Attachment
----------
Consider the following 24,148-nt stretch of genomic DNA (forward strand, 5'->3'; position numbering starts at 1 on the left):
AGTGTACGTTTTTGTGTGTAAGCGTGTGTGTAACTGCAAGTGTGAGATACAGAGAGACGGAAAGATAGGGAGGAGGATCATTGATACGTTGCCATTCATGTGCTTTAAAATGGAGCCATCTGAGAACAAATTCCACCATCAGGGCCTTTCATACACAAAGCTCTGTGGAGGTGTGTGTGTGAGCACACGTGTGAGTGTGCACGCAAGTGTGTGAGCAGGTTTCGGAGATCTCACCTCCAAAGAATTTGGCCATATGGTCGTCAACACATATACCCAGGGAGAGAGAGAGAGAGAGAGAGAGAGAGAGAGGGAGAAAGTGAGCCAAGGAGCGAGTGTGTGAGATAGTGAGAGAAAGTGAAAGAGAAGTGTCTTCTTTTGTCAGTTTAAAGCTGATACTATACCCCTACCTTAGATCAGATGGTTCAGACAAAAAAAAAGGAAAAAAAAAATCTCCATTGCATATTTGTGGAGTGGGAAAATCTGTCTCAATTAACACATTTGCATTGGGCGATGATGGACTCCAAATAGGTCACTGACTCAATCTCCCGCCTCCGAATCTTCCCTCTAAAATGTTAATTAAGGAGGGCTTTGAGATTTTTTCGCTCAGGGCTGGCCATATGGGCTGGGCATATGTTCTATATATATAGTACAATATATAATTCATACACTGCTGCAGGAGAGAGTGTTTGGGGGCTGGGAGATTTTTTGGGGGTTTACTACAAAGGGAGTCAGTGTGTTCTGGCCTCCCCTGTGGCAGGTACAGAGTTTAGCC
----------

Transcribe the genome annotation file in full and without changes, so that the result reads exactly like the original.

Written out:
Consider the following 24,148-nt stretch of genomic DNA (forward strand, 5'->3'; position numbering starts at 1 on the left):
AGTGTACGTTTTTGTGTGTAAGCGTGTGTGTAACTGCAAGTGTGAGATACAGAGAGACGGAAAGATAGGGAGGAGGATCATTGATACGTTGCCATTCATGTGCTTTAAAATGGAGCCATCTGAGAACAAATTCCACCATCAGGGCCTTTCATACACAAAGCTCTGTGGAGGTGTGTGTGTGAGCACACGTGTGAGTGTGCACGCAAGTGTGTGAGCAGGTTTCGGAGATCTCACCTCCAAAGAATTTGGCCATATGGTCGTCAACACATATACCCAGGGAGAGAGAGAGAGAGAGAGAGAGAGAGAGAGGGAGAAAGTGAGCCAAGGAGCGAGTGTGTGAGATAGTGAGAGAAAGTGAAAGAGAAGTGTCTTCTTTTGTCAGTTTAAAGCTGATACTATACCCCTACCTTAGATCAGATGGTTCAGACAAAAAAAAAGGAAAAAAAAAATCTCCATTGCATATTTGTGGAGTGGGAAAATCTGTCTCAATTAACACATTTGCATTGGGCGATGATGGACTCCAAATAGGTCACTGACTCAATCTCCCGCCTCCGAATCTTCCCTCTAAAATGTTAATTAAGGAGGGCTTTGAGATTTTTTCGCTCAGGGCTGGCCATATGGGCTGGGCATATGTTCTATATATATAGTACAATATATAATTCATACACTGCTGCAGGAGAGAGTGTTTGGGGGCTGGGAGATTTTTTGGGGGTTTACTACAAAGGGAGTCAGTGTGTTCTGGCCTCCCCTGTGGCAGGTACAGAGTTTAGCC